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France issues list of reliable coronavirus blood tests

The French health ministry has published an official list of “approved” and reliable blood tests for coronavirus antibodies, which can now be prescribed by GPs and reimbursed by the State.

These tests have been approved for public use by national centre le Centre National de Référence, and have therefore been deemed reliable. The full list of approved tests can be seen on the government website here.

The website also explains which antibodies each test can look for, and when the test should be done (for example, 14 days after symptoms appear).

Of the 30 tests considered, 23 were approved. Of these, seven are called “Elisa” tests, meaning that they take a few hours to return results; and 16 are “rapid”, meaning that they return results within a few minutes.

(Image: / Ministère des Solidarités et de la Santé / Screenshot)

A decree to officially legalise the use of the approved tests is expected from the minister of health imminently.

Healthcare workers will be first in line to receive reimbursements, but the government has yet to say who else will benefit from the State-paid approved tests.

Health authority La Haute Autorité de Santé (HAS) has recommended that blood tests be given as a priority to people who have had symptoms of Covid-19 in recent weeks, and who did not receive the PCR (polymerase chain reaction) swab test at the time.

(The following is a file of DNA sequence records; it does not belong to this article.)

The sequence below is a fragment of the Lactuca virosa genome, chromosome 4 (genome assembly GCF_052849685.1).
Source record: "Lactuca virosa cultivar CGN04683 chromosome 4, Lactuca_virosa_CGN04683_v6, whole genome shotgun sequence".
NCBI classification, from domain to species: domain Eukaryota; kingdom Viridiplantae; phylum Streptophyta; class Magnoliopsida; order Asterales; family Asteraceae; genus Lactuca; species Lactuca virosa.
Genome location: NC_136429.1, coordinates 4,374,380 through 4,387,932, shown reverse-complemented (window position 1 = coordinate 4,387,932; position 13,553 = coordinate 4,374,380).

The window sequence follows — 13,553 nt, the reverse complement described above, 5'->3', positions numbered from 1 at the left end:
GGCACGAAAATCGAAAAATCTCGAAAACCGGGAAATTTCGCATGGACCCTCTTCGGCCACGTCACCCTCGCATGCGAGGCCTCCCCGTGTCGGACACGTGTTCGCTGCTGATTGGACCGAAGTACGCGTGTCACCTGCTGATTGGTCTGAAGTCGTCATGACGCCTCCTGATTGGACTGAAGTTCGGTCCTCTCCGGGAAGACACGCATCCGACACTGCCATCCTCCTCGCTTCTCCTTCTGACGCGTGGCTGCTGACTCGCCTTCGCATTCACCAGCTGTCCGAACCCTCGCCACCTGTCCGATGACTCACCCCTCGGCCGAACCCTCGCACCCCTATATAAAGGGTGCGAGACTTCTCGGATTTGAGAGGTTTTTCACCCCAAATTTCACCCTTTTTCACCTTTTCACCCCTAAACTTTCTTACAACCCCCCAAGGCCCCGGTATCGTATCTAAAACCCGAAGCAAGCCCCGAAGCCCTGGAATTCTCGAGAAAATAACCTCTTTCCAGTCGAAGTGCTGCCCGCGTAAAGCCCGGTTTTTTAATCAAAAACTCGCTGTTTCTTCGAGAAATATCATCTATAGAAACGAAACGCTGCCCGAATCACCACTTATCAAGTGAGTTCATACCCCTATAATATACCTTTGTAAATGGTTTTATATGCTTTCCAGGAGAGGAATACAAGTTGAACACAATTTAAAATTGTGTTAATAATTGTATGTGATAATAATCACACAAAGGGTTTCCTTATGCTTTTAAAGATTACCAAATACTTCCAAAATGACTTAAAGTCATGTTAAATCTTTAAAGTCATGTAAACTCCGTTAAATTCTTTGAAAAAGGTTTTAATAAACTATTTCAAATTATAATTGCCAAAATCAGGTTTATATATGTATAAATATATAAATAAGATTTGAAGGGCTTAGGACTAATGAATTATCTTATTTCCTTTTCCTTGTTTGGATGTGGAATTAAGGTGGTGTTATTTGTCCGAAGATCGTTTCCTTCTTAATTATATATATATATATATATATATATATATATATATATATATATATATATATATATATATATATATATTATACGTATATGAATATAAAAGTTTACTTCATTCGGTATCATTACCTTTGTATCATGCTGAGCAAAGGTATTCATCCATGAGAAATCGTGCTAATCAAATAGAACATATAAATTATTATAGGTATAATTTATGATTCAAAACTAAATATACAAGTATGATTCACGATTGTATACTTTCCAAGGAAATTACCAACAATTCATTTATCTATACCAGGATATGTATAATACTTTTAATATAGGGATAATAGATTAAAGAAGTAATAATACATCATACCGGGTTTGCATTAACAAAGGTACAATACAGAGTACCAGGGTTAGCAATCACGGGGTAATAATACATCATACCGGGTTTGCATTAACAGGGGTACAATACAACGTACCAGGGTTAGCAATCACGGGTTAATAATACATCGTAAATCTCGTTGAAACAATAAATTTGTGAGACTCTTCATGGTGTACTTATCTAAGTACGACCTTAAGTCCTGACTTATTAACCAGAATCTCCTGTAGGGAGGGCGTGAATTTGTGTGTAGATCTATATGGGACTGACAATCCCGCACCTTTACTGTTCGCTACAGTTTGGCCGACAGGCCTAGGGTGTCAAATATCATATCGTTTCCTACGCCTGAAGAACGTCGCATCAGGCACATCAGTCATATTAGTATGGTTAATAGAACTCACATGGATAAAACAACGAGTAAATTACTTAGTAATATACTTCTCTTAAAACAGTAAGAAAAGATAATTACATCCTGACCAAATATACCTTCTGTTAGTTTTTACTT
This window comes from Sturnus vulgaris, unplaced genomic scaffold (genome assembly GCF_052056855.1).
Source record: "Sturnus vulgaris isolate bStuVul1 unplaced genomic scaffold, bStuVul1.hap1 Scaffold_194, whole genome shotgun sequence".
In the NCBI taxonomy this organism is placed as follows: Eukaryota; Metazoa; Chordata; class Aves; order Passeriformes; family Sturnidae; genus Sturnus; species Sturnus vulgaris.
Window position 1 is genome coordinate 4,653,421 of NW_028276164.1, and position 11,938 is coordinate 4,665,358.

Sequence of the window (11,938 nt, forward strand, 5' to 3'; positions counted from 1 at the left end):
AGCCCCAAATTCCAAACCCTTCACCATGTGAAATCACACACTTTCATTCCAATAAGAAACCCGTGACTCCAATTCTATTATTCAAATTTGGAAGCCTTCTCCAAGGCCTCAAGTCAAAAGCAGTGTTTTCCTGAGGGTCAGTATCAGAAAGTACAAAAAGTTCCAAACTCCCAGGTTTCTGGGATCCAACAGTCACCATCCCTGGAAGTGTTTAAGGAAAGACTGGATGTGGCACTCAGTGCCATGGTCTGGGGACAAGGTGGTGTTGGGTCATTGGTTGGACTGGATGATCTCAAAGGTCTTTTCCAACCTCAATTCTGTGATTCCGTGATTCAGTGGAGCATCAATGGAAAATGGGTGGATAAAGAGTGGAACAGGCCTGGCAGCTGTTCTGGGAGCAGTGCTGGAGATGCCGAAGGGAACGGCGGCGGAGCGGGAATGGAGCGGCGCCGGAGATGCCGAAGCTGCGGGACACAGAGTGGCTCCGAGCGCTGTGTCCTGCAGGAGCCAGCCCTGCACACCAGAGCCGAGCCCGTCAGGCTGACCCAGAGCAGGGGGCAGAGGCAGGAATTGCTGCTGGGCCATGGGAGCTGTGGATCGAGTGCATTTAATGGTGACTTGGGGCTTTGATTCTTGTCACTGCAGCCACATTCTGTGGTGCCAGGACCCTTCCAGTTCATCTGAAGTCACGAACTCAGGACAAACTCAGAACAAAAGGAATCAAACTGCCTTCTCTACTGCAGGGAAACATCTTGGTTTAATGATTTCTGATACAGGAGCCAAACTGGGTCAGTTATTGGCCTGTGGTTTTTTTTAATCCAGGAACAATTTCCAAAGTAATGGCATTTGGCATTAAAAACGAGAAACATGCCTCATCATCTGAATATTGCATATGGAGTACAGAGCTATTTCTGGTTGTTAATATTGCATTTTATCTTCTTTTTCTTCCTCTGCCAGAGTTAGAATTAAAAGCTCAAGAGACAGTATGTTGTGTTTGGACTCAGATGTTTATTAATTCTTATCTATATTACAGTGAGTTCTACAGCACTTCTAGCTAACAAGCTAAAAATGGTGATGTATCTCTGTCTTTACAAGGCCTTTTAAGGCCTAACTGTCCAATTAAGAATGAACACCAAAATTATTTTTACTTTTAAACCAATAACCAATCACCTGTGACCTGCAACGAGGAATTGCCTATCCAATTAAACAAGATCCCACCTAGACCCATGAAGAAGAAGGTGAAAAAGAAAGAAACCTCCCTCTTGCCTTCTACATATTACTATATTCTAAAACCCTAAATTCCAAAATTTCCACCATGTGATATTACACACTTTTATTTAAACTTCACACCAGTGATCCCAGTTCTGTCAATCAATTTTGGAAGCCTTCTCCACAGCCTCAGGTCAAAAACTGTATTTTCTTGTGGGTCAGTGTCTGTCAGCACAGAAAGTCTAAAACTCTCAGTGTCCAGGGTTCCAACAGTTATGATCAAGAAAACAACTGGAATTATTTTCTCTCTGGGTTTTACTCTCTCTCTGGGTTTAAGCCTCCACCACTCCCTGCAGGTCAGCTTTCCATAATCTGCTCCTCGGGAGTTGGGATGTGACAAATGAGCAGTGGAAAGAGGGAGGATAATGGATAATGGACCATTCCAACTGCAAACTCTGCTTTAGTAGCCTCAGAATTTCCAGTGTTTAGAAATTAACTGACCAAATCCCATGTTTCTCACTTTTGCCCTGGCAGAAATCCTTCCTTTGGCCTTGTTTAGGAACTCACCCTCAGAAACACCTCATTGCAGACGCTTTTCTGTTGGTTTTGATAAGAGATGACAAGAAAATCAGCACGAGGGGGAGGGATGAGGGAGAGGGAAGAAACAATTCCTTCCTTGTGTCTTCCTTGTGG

The HAS also said that blood tests should be prioritised for people who work in elderly care homes and closed accommodation centres, even if they have not had symptoms.

Without reimbursement, the tests cost between €30 and €60 at local medical testing labs.

Read more: Thousands seek antibody blood tests in France

If the blood test used by your local lab is not on the official list, it either means that it is still under evaluation, or that it has not been approved.

Blood tests are different to PCR tests, as they do not check to see if the patient is infected with the virus SARS-CoV-2 (which causes Covid-19) at the time of testing.

Instead, they test to see if the blood plasma contains antibodies against the virus (including IgG and IgM, depending on the test), and therefore have some level of immunity against a second infection.

However, there is still a lack of medical consensus on the level of immunity, its effectiveness against further infection, and how long immunity might last.

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